There are many ways to build your Vault and Consul servers, from bash scripts using cloud-init to Ansible playbooks, the choice is yours as to what methods and tools you prefer to use. Whichever way you wish to install and configure your servers, we need a workflow that builds the image once and all consequent VMs are built from this image.
Hashicorp Packer is an open source tool that can be used to build Virtual Machine images for all of the major cloud providers, including Azure. Whether your preferred method of installing and configuring your servers is via bash scripts or using Ansible, Packer has a provisioner that will enable you to build your Virtual Machine Images in a way that suits you.
Once you have a Virtual Machine Image produced, it’s important to make it available for your organisation to use as appropriate, across different subscriptions if necessary. The recommended way of achieving this is to use Azure’s Shared Image Gallery to store and share your Virtual Machine Images.
This provides some advantages:
  • Images can be versioned
  • Sharing of the images can be controlled as per your business and security requirements using RBAC controls built into Azure
  • Images can be replicated to multiple regions for a better deployment experience
  • End User License Agreement can be packaged with the image offering
  • You can manage the full life cycle of your image.

Best Practice Takeaway
Create reusable machine images, version and store them in Azure Shared Image Gallery.  Always deploy your consul and vault clusters from these images.


Cloud auto-join

Cloud auto-join is a feature of Consul that allows Consul nodes to join a cluster based on tags assigned to the Virtual NICs in the cloud. Prior to Hashicorp implementing this feature, we would normally have to specify a list of IP addresses or DNS names of nodes we want to join the cluster like the example below:
retry_join = [
  "consul_s1_ip",
  "consul_s2_ip",
  "consul_s3_ip",
  "consul_s4_ip",
  "consul_s5_ip"
]
The limitation of this method is that anytime you wish to expand the cluster or wish to use dynamic IP addresses, you would need to update this config file on every consul node in the cluster which is an additional operational overhead that we could do without. Taking advantage of Cloud auto-join means we don’t have to specify IP addresses, instead, we can specify a Tag that we will assign to the network interface cards of any VMs we wish to join the cluster and Consul will automatically pick these up.
retry_join = [
  "provider=azure tag_name=consul_auto_join tag_value=rnd tenant_id=... subscription_id=..."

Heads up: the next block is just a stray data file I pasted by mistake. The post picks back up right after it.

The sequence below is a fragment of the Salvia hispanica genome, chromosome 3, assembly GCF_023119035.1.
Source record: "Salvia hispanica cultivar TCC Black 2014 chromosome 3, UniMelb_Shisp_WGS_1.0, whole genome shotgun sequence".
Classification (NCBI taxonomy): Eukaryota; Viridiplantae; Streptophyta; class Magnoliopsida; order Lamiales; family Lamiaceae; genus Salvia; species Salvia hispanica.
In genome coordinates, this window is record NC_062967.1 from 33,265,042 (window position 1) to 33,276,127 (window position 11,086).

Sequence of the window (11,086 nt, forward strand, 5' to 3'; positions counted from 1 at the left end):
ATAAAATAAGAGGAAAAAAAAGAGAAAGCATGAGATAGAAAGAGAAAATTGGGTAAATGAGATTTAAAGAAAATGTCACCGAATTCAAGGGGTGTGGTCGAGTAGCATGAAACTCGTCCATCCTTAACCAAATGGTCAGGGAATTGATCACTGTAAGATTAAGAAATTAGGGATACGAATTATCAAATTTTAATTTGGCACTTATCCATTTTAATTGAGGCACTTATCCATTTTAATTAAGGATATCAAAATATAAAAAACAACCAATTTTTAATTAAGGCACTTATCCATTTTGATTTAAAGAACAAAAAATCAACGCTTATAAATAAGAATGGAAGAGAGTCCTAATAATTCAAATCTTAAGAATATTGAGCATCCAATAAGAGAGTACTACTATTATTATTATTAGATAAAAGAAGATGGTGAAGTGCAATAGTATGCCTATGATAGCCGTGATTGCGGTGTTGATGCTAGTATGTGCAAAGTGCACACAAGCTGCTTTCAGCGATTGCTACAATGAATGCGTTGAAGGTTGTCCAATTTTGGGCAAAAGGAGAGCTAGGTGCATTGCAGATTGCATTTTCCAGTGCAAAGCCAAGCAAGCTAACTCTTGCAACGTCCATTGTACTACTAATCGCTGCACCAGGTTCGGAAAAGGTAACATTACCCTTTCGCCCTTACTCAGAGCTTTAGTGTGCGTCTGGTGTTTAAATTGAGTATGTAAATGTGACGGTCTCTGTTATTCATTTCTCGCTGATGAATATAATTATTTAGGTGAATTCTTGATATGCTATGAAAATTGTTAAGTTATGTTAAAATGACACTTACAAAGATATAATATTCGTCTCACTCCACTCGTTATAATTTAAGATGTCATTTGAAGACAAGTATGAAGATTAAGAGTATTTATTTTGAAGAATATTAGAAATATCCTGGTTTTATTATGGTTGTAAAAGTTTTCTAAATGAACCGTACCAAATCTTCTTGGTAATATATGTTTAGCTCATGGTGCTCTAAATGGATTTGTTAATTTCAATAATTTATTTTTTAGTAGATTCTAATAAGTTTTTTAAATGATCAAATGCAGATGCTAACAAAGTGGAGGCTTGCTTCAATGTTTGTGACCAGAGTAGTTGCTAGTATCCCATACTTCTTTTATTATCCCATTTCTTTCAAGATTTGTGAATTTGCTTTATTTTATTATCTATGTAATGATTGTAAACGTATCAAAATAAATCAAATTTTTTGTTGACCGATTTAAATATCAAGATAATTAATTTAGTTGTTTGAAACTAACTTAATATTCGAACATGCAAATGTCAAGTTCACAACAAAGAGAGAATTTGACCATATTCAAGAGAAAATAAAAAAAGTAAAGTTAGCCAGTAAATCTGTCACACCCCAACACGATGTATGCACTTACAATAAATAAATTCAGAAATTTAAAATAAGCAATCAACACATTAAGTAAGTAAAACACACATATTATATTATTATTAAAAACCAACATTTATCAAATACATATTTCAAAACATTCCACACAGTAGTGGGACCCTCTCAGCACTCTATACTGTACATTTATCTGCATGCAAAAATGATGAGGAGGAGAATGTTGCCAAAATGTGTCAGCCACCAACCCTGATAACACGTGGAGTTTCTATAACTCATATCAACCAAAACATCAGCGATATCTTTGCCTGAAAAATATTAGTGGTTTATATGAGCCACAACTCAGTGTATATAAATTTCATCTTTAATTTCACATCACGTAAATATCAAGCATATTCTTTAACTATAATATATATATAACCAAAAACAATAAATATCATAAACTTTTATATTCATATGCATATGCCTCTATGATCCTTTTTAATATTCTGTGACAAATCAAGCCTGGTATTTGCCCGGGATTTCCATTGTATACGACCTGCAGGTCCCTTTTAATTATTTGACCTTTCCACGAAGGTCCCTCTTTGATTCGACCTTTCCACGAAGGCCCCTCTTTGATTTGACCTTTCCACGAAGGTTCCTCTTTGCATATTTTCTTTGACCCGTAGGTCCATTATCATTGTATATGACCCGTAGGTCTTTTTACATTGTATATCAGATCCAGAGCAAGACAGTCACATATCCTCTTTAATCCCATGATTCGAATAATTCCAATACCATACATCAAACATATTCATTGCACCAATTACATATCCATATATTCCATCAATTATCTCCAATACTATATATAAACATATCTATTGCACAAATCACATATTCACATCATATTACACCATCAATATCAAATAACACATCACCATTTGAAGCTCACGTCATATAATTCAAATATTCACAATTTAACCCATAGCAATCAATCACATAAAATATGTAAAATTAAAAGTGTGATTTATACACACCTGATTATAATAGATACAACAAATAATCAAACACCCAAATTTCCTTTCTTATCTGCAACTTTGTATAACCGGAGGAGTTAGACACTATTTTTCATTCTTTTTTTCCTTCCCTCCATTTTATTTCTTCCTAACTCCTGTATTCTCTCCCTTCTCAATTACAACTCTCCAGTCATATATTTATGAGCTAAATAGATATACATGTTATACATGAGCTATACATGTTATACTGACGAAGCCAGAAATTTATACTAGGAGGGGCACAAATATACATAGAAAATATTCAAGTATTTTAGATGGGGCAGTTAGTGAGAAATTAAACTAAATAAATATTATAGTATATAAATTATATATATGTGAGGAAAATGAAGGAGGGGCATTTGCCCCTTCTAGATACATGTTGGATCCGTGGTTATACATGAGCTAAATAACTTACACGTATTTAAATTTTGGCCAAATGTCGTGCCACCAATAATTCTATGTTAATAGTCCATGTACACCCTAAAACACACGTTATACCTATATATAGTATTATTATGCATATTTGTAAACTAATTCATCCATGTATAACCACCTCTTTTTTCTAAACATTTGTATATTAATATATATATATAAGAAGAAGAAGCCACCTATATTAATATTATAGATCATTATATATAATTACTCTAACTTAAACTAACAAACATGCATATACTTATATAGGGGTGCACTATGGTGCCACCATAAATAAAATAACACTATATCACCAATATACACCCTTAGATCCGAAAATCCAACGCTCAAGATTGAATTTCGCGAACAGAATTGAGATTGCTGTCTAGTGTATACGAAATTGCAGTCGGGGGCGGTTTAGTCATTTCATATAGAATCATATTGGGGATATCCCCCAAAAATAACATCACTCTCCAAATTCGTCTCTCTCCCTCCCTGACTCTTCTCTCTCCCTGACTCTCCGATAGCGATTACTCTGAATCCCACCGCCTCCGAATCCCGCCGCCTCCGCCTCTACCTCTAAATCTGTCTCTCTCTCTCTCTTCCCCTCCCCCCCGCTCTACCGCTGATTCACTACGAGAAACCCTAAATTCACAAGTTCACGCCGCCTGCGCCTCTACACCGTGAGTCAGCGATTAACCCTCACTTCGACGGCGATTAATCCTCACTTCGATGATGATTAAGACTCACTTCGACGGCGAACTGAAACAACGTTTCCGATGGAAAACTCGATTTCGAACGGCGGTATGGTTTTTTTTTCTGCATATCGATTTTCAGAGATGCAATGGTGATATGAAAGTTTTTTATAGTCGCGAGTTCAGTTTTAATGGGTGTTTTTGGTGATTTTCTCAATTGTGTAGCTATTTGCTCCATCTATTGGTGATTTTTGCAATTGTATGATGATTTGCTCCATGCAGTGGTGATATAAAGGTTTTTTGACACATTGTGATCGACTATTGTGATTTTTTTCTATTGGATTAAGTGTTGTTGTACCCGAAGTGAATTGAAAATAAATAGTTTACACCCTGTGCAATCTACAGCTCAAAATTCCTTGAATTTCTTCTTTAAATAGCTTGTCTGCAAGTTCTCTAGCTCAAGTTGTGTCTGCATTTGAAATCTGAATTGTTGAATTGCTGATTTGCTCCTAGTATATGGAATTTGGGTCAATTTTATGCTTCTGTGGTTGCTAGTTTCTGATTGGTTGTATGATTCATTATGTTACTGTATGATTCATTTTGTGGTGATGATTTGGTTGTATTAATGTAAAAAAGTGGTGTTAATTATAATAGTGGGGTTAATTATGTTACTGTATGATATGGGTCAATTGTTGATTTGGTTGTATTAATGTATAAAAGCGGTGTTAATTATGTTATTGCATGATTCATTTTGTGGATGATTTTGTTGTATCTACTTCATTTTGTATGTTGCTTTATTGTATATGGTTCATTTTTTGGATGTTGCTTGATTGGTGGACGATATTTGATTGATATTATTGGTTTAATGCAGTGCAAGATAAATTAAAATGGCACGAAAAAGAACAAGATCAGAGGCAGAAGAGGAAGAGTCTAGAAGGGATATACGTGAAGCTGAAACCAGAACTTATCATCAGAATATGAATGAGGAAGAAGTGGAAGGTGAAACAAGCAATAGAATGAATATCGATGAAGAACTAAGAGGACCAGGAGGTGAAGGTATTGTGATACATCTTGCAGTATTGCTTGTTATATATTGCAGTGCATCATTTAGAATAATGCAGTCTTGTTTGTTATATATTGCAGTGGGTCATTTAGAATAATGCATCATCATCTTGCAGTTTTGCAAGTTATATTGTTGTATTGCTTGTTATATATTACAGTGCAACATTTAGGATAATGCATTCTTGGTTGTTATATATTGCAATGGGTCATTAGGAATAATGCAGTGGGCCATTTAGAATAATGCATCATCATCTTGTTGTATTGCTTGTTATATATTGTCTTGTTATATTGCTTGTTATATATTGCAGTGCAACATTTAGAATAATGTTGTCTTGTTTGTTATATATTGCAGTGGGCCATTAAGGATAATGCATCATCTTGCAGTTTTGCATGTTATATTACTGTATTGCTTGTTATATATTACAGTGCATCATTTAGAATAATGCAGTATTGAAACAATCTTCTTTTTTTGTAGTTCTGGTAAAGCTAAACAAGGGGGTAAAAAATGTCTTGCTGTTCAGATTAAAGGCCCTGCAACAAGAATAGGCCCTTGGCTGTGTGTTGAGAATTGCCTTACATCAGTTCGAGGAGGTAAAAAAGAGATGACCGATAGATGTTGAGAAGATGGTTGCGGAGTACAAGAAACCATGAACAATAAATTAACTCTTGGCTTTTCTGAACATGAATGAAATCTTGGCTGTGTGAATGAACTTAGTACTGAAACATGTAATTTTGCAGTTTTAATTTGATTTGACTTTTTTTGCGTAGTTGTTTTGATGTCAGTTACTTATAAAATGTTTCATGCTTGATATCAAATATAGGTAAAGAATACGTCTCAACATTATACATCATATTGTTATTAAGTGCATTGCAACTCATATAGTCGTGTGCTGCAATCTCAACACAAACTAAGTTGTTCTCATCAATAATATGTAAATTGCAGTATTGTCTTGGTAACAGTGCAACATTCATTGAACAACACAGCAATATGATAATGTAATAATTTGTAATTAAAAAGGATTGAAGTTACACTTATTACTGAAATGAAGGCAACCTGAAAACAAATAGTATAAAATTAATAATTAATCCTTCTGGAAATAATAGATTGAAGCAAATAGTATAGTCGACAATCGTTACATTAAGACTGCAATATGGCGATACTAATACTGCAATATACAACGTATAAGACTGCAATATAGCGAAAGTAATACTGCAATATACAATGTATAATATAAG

]
Once this configuration is in place, we simply add the tags specified in the config to the network interface cards of our VMs that we wish to join the cluster and Consul takes care of the rest for you.

Tip
Optional – Use cloud auto-join if you wish to deploy consul clusters with having to specify IP addresses.


Vault Auto-unseal

When a Vault node is first started up, it is in a sealed state which protects the Vault from being accessed by preventing all but three actions, Checking the Vault status, initialising the Vault and unsealing the Vault. By default, the master key in Vault is divided into 5 unseal keys, of which a threshold of any 3 of those 5 keys needs to be entered to unseal a Vault. The idea behind this is that the keys are distributed to trusted operators, each having only one key so that no one person can unseal the Vault alone.

Whilst this is a secure practice, it isn’t the most operationally friendly way of doing things as a server restart in the middle of the night would require you to wake up three engineers to enter their unseal keys to unseal the vault.

Vault allows us to leverage Azure Key Vault to store a master key and use this to automatically unseal the vault. This solves the operational overheads I have just described.

To implement this, we need to create an Azure Key vault, create a key inside that key vault and then add a seal stanza to the Vault config file like this he below example:

Tip
Optional – Use Vault auto-unseal with azure key vault to reduce the operational overhead of the Vault servers, especially for unplanned server restarts.


Managed Service Identities

In order to implement Consul cloud auto-join and Vault auto-unseal, you can see from the configuration examples above that we have had to pass in some sensitive values in the form of the client_secret and client_id. Having these hardcoded in the config files introduces a new security risk as anyone who has access to the file will now have credentials to log in to Azure programmatically and perform any actions that the Service Principal has permissions to undertake.
This also creates a barrier for putting this config under version control, even if your VCS is private or self-hosted. In the cloud operating model, we need to practice a zero-trust approach, which means only principals, human or machine, that require credentials to perform a task, know what that credential is.
One approach to solving this problem has been the use of environment variables; however, when this approach is taken, anyone with access to the VM will be able to get the same service principal credentials by echoing the environment variable.
Instead, I recommend making use of Managed Service Principals, which is a smart feature in Azure that allows you to create an identity which you can assign to VMs to allow them to authenticate with Azure.